This being the case, I am already in a state of enthusiasm, when my friend showed me her latest art acquisition. It’s a tender, meaningful piece of a young soldier holding the front paws of  a small bear, standing on hind legs. She says in passing, that is “Winnie.” I  looked dumbfounded and she added, “you know, the real Winnie the Pooh.”

I didn’t know the back story to one of the world’s favorite characters. She briefly explained that the real live “Winnie” was a Canadian bear cub.  This particular bear cub was found and adopted by a young British/Canadian  soldier, Harry Colebourn,  who was also a veterinarian. He named the young cub, Winnie, in honour of his new hometown of Winnipeg.

My friend was on her way out the door when all of this quickly transpired, so I couldn’t ask more. Nevertheless, my curiosity was piqued and I went looking for the history of Winnie the Pooh. I quickly found a lovely piece on a history site with original photos. It is an inspiring story on the ripple effects of one young man’s actions that influenced a small boy and his Father, A. A. Milne.

“You can’t stay in your corner of the forest waiting for others to come to you. You have to go to them sometime.” Winnie-the-Pooh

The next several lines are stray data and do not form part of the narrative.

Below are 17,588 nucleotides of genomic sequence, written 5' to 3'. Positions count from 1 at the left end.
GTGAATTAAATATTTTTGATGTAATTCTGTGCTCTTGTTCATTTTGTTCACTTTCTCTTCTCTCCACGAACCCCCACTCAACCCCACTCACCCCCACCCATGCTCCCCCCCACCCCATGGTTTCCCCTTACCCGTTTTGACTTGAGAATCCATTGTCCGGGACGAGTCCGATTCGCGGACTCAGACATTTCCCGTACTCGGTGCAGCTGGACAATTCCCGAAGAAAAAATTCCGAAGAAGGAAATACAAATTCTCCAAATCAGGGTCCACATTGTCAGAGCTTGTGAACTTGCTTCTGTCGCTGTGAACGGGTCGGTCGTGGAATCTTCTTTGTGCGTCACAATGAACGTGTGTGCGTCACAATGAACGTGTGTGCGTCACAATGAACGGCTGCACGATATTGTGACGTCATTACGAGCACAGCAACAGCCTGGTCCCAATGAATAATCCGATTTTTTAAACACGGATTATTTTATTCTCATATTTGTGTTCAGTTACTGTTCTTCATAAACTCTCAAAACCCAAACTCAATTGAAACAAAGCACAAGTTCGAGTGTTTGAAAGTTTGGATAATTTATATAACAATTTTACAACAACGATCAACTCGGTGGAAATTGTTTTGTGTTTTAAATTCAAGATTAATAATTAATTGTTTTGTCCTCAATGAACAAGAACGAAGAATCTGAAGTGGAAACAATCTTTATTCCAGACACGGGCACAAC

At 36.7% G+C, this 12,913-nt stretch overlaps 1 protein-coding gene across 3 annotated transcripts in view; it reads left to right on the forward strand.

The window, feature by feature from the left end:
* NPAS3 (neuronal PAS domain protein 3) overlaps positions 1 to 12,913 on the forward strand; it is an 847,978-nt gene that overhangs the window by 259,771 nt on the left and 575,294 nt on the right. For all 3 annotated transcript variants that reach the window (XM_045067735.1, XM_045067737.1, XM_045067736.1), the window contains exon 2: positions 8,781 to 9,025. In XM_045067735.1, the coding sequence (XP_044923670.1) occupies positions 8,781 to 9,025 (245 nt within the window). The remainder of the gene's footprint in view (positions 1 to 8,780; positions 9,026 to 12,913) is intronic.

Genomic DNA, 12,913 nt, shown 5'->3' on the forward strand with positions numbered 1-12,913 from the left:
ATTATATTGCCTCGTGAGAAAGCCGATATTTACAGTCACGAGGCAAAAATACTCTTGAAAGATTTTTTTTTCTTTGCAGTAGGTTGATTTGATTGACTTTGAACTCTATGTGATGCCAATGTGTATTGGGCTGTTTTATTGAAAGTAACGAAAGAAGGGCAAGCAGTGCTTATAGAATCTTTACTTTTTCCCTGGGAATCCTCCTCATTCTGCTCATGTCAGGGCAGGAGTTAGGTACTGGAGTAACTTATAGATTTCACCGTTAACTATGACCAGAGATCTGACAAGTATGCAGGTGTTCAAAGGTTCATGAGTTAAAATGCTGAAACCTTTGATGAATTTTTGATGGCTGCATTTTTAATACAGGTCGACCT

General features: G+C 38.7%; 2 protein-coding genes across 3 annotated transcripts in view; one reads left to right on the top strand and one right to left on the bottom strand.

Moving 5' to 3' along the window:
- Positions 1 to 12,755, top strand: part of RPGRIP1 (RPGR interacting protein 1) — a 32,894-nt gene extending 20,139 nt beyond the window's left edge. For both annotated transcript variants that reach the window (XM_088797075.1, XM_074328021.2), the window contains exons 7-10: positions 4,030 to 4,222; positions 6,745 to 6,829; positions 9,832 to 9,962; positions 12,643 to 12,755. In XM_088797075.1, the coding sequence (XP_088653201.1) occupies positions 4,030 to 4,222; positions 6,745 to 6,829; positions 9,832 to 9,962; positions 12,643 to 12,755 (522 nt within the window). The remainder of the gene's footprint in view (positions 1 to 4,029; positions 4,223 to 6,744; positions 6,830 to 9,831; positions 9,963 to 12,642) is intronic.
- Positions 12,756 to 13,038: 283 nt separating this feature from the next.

I am often awestruck about ripple effects and how one action leads to untold consequences for both good and ill. We can easily get jaded with all the horrors in the world and overlook, as unimportant, a small act by a man who loved animals. Yet, that series of events resulted in a series of beloved children’s books that brought relief and hope to a war torn world. And have lovingly endured for over 80 years.

“Statues at both the London Zoo and Winnipeg’s Assiniboine Park Zoo, of Colebourn holding the hands of Winnie as she stands on her hind legs also offer reminders of the bond between a Canadian soldier and a black bear cub that led to the creation of a literary classic.”

I hope you click on the link below and read this gentle and true background on how Winnie the Pooh came to be.  A simple distraction that warmed up my heart.

The surprising background to Winnie the Pooh

Fun Facts:

CBC website on “90 Wierd and wonderful facts about Winnie the Pooh”

Fact 63) Cambridge University’s Pembroke College Winnie-the-Pooh Society was established in 1993. The Queen is apparently a member. They regularly meet at 4 p.m. every Saturday of the full term to drink tea, eat cake and read from the works of A.A. Milne. The annual membership fee is £2 ($3.35 CAD).